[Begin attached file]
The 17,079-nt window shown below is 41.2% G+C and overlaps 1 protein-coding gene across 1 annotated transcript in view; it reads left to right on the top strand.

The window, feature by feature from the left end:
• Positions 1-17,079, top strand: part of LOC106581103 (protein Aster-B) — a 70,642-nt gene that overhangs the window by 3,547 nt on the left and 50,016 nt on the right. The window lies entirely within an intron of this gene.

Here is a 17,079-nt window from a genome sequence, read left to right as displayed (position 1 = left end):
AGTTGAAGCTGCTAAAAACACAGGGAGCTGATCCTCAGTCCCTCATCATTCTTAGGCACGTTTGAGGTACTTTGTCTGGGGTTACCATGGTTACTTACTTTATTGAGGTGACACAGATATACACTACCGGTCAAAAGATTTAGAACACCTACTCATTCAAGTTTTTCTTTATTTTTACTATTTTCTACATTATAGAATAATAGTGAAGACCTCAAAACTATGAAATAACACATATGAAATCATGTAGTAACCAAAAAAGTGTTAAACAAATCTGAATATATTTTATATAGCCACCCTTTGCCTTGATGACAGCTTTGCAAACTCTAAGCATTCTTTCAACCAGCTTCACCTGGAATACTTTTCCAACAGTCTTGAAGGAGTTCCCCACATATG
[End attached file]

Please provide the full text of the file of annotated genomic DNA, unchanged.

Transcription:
The 17,079-nt window shown below is 41.2% G+C and overlaps 1 protein-coding gene across 1 annotated transcript in view; it reads left to right on the top strand.

The window, feature by feature from the left end:
• Positions 1-17,079, top strand: part of LOC106581103 (protein Aster-B) — a 70,642-nt gene that overhangs the window by 3,547 nt on the left and 50,016 nt on the right. The window lies entirely within an intron of this gene.

Here is a 17,079-nt window from a genome sequence, read left to right as displayed (position 1 = left end):
AGTTGAAGCTGCTAAAAACACAGGGAGCTGATCCTCAGTCCCTCATCATTCTTAGGCACGTTTGAGGTACTTTGTCTGGGGTTACCATGGTTACTTACTTTATTGAGGTGACACAGATATACACTACCGGTCAAAAGATTTAGAACACCTACTCATTCAAGTTTTTCTTTATTTTTACTATTTTCTACATTATAGAATAATAGTGAAGACCTCAAAACTATGAAATAACACATATGAAATCATGTAGTAACCAAAAAAGTGTTAAACAAATCTGAATATATTTTATATAGCCACCCTTTGCCTTGATGACAGCTTTGCAAACTCTAAGCATTCTTTCAACCAGCTTCACCTGGAATACTTTTCCAACAGTCTTGAAGGAGTTCCCCACATATG